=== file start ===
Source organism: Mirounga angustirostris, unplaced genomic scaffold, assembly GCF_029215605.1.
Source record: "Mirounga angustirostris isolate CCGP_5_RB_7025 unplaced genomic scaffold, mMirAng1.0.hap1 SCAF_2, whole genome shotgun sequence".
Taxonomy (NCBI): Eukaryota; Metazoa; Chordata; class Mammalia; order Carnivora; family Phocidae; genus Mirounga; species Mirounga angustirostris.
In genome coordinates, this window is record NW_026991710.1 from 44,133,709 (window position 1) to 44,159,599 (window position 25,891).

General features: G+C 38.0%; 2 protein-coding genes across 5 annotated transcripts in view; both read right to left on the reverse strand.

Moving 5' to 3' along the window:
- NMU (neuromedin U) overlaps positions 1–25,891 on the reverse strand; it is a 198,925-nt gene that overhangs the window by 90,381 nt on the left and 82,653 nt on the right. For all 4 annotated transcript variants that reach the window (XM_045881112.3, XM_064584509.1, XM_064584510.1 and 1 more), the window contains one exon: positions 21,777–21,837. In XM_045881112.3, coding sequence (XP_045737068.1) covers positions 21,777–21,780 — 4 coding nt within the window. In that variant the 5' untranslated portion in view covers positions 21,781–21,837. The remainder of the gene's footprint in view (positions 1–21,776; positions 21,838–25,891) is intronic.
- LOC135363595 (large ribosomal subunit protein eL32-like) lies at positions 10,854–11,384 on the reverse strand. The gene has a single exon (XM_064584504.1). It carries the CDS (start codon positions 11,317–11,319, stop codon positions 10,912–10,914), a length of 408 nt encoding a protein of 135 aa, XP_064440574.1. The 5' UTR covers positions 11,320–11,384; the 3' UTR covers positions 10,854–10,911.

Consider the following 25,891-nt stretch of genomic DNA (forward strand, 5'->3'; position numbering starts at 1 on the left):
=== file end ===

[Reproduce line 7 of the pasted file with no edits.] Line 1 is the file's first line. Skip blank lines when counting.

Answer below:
- NMU (neuromedin U) overlaps positions 1–25,891 on the reverse strand; it is a 198,925-nt gene that overhangs the window by 90,381 nt on the left and 82,653 nt on the right. For all 4 annotated transcript variants that reach the window (XM_045881112.3, XM_064584509.1, XM_064584510.1 and 1 more), the window contains one exon: positions 21,777–21,837. In XM_045881112.3, coding sequence (XP_045737068.1) covers positions 21,777–21,780 — 4 coding nt within the window. In that variant the 5' untranslated portion in view covers positions 21,781–21,837. The remainder of the gene's footprint in view (positions 1–21,776; positions 21,838–25,891) is intronic.